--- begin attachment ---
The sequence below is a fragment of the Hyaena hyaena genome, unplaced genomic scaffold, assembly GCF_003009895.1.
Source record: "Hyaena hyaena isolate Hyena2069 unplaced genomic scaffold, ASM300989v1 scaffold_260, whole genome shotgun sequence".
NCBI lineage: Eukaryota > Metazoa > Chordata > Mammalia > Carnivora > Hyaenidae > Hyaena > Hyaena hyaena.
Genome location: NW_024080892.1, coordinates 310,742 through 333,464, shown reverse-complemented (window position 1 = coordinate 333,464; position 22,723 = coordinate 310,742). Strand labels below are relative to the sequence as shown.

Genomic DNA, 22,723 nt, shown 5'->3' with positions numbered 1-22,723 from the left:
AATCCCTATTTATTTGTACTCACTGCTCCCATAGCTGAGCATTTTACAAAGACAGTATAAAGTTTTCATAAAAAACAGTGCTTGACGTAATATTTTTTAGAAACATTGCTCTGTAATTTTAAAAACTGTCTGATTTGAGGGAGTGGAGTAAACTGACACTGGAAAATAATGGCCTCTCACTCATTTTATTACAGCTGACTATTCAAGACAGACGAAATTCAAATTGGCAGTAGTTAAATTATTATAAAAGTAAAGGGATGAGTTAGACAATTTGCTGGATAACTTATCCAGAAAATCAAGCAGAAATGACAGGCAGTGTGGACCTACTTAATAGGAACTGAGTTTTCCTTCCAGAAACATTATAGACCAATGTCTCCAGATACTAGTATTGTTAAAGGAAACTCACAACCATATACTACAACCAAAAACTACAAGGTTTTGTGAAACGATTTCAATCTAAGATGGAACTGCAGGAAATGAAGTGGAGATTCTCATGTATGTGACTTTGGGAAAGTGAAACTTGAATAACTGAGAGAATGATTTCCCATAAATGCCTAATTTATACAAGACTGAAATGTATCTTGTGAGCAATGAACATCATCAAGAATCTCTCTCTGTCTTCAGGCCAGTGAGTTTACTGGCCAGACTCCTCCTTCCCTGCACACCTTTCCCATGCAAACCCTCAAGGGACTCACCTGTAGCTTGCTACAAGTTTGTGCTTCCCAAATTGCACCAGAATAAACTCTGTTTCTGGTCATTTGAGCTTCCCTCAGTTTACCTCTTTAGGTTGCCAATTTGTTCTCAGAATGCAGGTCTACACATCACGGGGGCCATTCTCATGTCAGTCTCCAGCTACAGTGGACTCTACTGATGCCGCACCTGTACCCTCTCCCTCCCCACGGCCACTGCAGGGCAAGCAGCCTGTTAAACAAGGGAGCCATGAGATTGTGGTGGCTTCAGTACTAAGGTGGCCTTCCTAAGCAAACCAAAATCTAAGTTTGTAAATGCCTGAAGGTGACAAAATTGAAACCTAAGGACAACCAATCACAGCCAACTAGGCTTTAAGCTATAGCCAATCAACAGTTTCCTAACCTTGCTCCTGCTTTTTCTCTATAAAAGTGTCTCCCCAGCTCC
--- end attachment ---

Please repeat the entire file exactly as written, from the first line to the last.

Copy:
The sequence below is a fragment of the Hyaena hyaena genome, unplaced genomic scaffold, assembly GCF_003009895.1.
Source record: "Hyaena hyaena isolate Hyena2069 unplaced genomic scaffold, ASM300989v1 scaffold_260, whole genome shotgun sequence".
NCBI lineage: Eukaryota > Metazoa > Chordata > Mammalia > Carnivora > Hyaenidae > Hyaena > Hyaena hyaena.
Genome location: NW_024080892.1, coordinates 310,742 through 333,464, shown reverse-complemented (window position 1 = coordinate 333,464; position 22,723 = coordinate 310,742). Strand labels below are relative to the sequence as shown.

Genomic DNA, 22,723 nt, shown 5'->3' with positions numbered 1-22,723 from the left:
AATCCCTATTTATTTGTACTCACTGCTCCCATAGCTGAGCATTTTACAAAGACAGTATAAAGTTTTCATAAAAAACAGTGCTTGACGTAATATTTTTTAGAAACATTGCTCTGTAATTTTAAAAACTGTCTGATTTGAGGGAGTGGAGTAAACTGACACTGGAAAATAATGGCCTCTCACTCATTTTATTACAGCTGACTATTCAAGACAGACGAAATTCAAATTGGCAGTAGTTAAATTATTATAAAAGTAAAGGGATGAGTTAGACAATTTGCTGGATAACTTATCCAGAAAATCAAGCAGAAATGACAGGCAGTGTGGACCTACTTAATAGGAACTGAGTTTTCCTTCCAGAAACATTATAGACCAATGTCTCCAGATACTAGTATTGTTAAAGGAAACTCACAACCATATACTACAACCAAAAACTACAAGGTTTTGTGAAACGATTTCAATCTAAGATGGAACTGCAGGAAATGAAGTGGAGATTCTCATGTATGTGACTTTGGGAAAGTGAAACTTGAATAACTGAGAGAATGATTTCCCATAAATGCCTAATTTATACAAGACTGAAATGTATCTTGTGAGCAATGAACATCATCAAGAATCTCTCTCTGTCTTCAGGCCAGTGAGTTTACTGGCCAGACTCCTCCTTCCCTGCACACCTTTCCCATGCAAACCCTCAAGGGACTCACCTGTAGCTTGCTACAAGTTTGTGCTTCCCAAATTGCACCAGAATAAACTCTGTTTCTGGTCATTTGAGCTTCCCTCAGTTTACCTCTTTAGGTTGCCAATTTGTTCTCAGAATGCAGGTCTACACATCACGGGGGCCATTCTCATGTCAGTCTCCAGCTACAGTGGACTCTACTGATGCCGCACCTGTACCCTCTCCCTCCCCACGGCCACTGCAGGGCAAGCAGCCTGTTAAACAAGGGAGCCATGAGATTGTGGTGGCTTCAGTACTAAGGTGGCCTTCCTAAGCAAACCAAAATCTAAGTTTGTAAATGCCTGAAGGTGACAAAATTGAAACCTAAGGACAACCAATCACAGCCAACTAGGCTTTAAGCTATAGCCAATCAACAGTTTCCTAACCTTGCTCCTGCTTTTTCTCTATAAAAGTGTCTCCCCAGCTCC